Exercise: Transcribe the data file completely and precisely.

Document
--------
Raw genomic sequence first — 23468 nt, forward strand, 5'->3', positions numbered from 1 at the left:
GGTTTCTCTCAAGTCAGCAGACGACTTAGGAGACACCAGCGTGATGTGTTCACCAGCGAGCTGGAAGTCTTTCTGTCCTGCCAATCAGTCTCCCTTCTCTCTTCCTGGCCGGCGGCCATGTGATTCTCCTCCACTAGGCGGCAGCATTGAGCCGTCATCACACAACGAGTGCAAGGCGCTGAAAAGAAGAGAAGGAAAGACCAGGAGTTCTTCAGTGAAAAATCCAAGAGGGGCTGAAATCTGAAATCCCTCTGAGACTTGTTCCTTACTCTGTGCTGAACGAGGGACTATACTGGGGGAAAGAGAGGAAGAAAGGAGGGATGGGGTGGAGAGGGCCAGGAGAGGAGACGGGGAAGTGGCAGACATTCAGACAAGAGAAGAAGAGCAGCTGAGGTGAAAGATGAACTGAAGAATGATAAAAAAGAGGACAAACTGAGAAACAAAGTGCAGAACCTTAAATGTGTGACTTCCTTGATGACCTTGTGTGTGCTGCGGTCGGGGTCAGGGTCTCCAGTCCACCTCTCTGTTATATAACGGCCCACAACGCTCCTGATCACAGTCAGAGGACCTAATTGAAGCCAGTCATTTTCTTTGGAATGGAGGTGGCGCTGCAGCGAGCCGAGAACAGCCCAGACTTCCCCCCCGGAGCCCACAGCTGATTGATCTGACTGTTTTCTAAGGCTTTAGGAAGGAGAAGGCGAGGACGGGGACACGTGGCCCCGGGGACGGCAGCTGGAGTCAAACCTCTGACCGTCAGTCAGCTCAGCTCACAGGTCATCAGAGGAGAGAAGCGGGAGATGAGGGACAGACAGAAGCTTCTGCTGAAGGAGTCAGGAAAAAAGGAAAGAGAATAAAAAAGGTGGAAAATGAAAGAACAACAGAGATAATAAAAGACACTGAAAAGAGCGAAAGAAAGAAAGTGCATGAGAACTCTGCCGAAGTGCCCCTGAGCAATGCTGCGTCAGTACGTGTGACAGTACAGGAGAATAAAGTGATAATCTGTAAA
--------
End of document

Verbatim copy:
Raw genomic sequence first — 23468 nt, forward strand, 5'->3', positions numbered from 1 at the left:
GGTTTCTCTCAAGTCAGCAGACGACTTAGGAGACACCAGCGTGATGTGTTCACCAGCGAGCTGGAAGTCTTTCTGTCCTGCCAATCAGTCTCCCTTCTCTCTTCCTGGCCGGCGGCCATGTGATTCTCCTCCACTAGGCGGCAGCATTGAGCCGTCATCACACAACGAGTGCAAGGCGCTGAAAAGAAGAGAAGGAAAGACCAGGAGTTCTTCAGTGAAAAATCCAAGAGGGGCTGAAATCTGAAATCCCTCTGAGACTTGTTCCTTACTCTGTGCTGAACGAGGGACTATACTGGGGGAAAGAGAGGAAGAAAGGAGGGATGGGGTGGAGAGGGCCAGGAGAGGAGACGGGGAAGTGGCAGACATTCAGACAAGAGAAGAAGAGCAGCTGAGGTGAAAGATGAACTGAAGAATGATAAAAAAGAGGACAAACTGAGAAACAAAGTGCAGAACCTTAAATGTGTGACTTCCTTGATGACCTTGTGTGTGCTGCGGTCGGGGTCAGGGTCTCCAGTCCACCTCTCTGTTATATAACGGCCCACAACGCTCCTGATCACAGTCAGAGGACCTAATTGAAGCCAGTCATTTTCTTTGGAATGGAGGTGGCGCTGCAGCGAGCCGAGAACAGCCCAGACTTCCCCCCCGGAGCCCACAGCTGATTGATCTGACTGTTTTCTAAGGCTTTAGGAAGGAGAAGGCGAGGACGGGGACACGTGGCCCCGGGGACGGCAGCTGGAGTCAAACCTCTGACCGTCAGTCAGCTCAGCTCACAGGTCATCAGAGGAGAGAAGCGGGAGATGAGGGACAGACAGAAGCTTCTGCTGAAGGAGTCAGGAAAAAAGGAAAGAGAATAAAAAAGGTGGAAAATGAAAGAACAACAGAGATAATAAAAGACACTGAAAAGAGCGAAAGAAAGAAAGTGCATGAGAACTCTGCCGAAGTGCCCCTGAGCAATGCTGCGTCAGTACGTGTGACAGTACAGGAGAATAAAGTGATAATCTGTAAA